Fables Vol 21: Happily Ever After by Bill Willingham and Matthew Sturges
Art: Mark Buckingham, Steve Leialoha, Andrew Pepoy, Dan Green, Eric Shanower, Tony Akins, Shawn McManus, Nimit Malavia, Jae Lee, Terry Moore, Russ Braun, and Chrissie Zullo
I thought this was going to be the final chapter of Fables. Nope, they are dragging it out. Issue #150, the final one, will be supersized and all its own trade. It’s great to already feel ripped off before I even buy it. Woohoo!
Currently, the biggest Fables mystery is how Brandish is still alive. I know there’s a magical spell and all that jazz. However, seems like he would be a prime target for everyone wanting to murder him. I know I do.
It’s hard for me not to cheer for Snow White and actually see a way that Rose Red will win this. I very much hate sexist plots that pit women against each other. I do not care if this legend around their mother Lauda has any credit in historical fables. It plays out as a bunch of sexist bullshit pitting women against each other and only having one women “win” in the end. And here we have Bigby being the prize.
Yep, the two sisters are fighting over a man.
(A man who Snow White married and had seven children with. But we can ignore the proceeding 100+ comic books.) Two women fighting over a man, it’s a misogynist dream come true! Continue reading “Fables Vol 21: Happily Ever After Graphic Novel Review”
Fairest: In All the Land by Bill Willingham
Art: Chrissie Zullo, Karl Kerschl, Renae de Liz, Fiona Meng, Mark Buckingham, Phil Noto, Meghan Hetrick, Russ Braun, Tony Akins, Gene Ha, Tula Lotay, Marley Zarcone, Ming Doyle, Chris Sprouse, Nimit Malavia, Dean Ormston, Kurt Huggins, Adam Hughes, Al Davison, Shawn McManus, Inaki Miranda, and Kevin Maguire
This was perhaps one of the best Fables stories that I’ve read in a long time. It wasn’t interrupted by one of Willingham’s favorite characters that didn’t make sense. Cinderella had the whole narrative from beginning to end, and while she certainly had the help of others, she was the one who figured out the mystery and came up with a solution to the problem.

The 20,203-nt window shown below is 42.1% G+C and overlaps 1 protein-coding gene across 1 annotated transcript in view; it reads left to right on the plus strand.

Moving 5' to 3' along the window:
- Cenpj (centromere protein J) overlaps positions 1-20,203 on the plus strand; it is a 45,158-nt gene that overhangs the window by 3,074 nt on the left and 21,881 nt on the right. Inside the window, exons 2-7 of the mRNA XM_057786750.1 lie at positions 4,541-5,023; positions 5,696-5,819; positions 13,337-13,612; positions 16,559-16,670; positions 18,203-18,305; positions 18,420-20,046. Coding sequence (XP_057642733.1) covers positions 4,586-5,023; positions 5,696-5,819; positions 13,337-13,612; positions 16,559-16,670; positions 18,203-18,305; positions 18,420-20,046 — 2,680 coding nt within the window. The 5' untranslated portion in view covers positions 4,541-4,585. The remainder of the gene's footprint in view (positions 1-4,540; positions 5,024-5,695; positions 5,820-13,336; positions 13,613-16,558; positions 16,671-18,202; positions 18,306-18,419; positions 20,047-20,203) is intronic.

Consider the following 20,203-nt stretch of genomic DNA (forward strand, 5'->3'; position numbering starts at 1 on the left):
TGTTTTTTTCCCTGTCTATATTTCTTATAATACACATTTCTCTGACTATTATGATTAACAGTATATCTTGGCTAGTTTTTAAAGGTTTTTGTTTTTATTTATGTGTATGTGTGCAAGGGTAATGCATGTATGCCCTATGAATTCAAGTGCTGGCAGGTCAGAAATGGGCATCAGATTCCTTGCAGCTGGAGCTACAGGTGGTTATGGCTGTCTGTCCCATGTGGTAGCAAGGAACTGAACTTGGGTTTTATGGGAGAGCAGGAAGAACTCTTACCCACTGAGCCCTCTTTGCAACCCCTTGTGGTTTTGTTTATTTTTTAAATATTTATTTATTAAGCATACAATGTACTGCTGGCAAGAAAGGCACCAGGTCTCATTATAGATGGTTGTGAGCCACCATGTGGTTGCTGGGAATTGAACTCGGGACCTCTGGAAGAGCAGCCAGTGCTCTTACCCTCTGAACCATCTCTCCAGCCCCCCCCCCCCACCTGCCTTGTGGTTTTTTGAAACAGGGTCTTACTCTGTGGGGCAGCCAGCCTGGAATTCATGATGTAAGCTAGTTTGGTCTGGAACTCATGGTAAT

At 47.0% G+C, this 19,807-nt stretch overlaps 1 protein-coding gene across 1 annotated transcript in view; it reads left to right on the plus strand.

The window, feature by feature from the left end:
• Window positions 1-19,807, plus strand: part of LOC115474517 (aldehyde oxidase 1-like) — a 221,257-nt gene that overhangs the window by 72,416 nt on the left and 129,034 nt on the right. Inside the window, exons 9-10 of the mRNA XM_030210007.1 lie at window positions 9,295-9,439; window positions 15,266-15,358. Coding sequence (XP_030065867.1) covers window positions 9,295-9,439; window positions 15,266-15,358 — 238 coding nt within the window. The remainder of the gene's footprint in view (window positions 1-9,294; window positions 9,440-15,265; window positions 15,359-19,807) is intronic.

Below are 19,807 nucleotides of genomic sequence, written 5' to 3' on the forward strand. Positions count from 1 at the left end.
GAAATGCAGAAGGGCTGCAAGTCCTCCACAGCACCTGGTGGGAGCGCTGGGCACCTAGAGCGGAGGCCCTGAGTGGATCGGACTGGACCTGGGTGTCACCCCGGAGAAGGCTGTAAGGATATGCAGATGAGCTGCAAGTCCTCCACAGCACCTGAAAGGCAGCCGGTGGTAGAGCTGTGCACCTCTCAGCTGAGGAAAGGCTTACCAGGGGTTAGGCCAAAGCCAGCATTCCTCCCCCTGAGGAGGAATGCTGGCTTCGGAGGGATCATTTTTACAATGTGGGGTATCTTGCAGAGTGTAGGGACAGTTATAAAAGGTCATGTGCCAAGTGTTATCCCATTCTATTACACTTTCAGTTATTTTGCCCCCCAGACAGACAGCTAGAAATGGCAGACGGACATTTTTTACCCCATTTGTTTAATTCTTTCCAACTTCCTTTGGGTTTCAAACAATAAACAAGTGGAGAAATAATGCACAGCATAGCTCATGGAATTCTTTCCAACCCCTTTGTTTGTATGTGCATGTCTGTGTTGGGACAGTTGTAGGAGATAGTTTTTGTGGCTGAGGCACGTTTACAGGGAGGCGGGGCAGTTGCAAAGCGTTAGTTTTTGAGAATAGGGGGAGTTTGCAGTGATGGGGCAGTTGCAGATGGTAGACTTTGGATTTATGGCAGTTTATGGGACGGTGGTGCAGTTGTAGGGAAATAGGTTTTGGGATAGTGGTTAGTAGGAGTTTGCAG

As much as I was excited to see that many of my favorite artists were working on this book, having the tale jump from artist to artist was a bit distracting. I really loved de Liz’s Cinderella and Hetrick’s Snow White. I was also surprised just how much I enjoyed Doyle’s art, which particularly worked with the ’60s flashback to Briar Rose’s all-girl band.
All that said, I did have a hard time getting into this book. Continue reading “Fairest: In All the Land Graphic Novel Review”
Fairest Vol 1: Wide Awake by Bill Willingham and Matthew Sturges
Art: Phil Jimenez, Andy Lanning, Steve Sadowski, Mark Farmer, Andrew Pepoy, and Shawn McManus
I was super excited for Fairest. I’d really hoped for some great stories focused on the women of Fables, telling who they are and giving them great agency. However, I found myself somewhat disappointed by this book. Lots of mixed feelings here. As much as I’m happy to have Briar Rose and the Snow Queen back in circulation, it could’ve been better.
My biggest gripe with Briar Rose and the Snow Queen’s literal revival was that they told it through the eyes of Ali Baba. A man became the center of the first volume of Fairest. And to make it worst, the main conflict between the two women becomes Ali Baba’s love. Or at least some competition around it.
Jonah Panghammer wasn’t quite as amusing as Willingham thought he was, despite the funny Firefly moment. Though it was a nice irony for Ali. And for what readers were probably expecting by Jonah’s addition to the tales. Continue reading “Fairest Vol 1: Wide Awake Graphic Novel Review”